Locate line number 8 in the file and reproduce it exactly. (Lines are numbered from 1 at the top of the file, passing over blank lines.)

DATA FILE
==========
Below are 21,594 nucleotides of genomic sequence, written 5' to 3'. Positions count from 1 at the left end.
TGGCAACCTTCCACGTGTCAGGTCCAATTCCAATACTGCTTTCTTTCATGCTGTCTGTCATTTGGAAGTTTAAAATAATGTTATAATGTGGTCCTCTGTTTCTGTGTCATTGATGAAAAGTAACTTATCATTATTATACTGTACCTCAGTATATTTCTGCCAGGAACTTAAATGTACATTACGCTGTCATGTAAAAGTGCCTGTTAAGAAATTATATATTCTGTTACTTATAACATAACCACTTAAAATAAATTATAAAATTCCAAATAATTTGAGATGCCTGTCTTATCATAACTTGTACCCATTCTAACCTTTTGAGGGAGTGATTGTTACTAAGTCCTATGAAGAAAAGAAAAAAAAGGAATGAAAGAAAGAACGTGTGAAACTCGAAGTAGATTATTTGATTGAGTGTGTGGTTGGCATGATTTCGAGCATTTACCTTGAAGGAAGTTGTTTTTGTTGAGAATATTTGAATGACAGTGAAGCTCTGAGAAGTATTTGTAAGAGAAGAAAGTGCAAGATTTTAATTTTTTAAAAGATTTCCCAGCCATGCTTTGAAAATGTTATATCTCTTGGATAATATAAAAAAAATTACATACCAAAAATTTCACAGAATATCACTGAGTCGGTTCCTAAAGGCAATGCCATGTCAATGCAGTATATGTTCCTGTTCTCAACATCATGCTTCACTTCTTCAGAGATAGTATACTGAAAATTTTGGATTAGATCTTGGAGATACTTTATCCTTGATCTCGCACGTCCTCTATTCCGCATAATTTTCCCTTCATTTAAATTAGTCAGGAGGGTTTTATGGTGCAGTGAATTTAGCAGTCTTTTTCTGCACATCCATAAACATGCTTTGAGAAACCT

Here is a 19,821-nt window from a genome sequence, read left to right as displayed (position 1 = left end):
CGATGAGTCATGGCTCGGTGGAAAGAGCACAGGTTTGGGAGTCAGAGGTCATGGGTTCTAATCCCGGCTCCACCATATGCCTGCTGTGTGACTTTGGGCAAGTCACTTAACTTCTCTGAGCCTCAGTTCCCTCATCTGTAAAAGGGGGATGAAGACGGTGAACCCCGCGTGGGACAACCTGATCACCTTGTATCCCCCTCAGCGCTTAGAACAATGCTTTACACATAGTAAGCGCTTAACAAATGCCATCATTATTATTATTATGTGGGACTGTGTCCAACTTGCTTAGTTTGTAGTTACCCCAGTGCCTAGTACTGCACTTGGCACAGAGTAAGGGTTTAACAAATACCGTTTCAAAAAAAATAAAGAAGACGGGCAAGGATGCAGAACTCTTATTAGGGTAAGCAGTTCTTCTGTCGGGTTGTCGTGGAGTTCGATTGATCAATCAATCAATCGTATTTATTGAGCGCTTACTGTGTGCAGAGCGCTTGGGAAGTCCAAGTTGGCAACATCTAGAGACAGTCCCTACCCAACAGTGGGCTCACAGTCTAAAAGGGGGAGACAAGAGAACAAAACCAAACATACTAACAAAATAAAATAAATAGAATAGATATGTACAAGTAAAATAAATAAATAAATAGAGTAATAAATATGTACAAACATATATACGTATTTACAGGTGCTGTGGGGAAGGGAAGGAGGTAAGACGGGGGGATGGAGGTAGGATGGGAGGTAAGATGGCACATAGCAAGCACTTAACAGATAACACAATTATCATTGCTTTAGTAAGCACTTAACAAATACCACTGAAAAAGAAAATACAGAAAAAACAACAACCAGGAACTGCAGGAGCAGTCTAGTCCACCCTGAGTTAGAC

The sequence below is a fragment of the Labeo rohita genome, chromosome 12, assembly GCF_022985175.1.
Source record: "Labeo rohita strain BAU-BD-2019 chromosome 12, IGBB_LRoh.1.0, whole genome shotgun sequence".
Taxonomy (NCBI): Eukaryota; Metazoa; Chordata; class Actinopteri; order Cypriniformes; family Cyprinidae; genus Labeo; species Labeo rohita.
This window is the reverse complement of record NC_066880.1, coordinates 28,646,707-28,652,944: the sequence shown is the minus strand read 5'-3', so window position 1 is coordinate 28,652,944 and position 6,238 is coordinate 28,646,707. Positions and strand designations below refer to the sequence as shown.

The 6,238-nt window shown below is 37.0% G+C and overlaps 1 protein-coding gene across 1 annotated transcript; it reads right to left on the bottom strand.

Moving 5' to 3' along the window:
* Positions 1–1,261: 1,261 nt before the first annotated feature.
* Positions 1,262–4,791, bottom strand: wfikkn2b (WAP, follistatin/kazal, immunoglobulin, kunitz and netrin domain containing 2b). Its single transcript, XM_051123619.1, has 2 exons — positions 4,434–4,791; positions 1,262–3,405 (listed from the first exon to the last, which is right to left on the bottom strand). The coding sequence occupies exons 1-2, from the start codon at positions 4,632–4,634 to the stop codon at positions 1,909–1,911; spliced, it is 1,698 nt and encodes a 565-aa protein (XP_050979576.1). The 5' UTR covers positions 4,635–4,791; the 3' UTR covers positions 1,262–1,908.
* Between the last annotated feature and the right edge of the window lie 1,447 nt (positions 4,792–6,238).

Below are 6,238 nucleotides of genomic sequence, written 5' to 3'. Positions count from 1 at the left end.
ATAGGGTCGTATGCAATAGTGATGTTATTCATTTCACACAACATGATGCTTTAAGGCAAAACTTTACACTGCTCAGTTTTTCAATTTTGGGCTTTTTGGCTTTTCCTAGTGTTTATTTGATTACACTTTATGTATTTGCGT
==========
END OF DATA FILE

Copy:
This window is the reverse complement of record NC_066880.1, coordinates 28,646,707-28,652,944: the sequence shown is the minus strand read 5'-3', so window position 1 is coordinate 28,652,944 and position 6,238 is coordinate 28,646,707. Positions and strand designations below refer to the sequence as shown.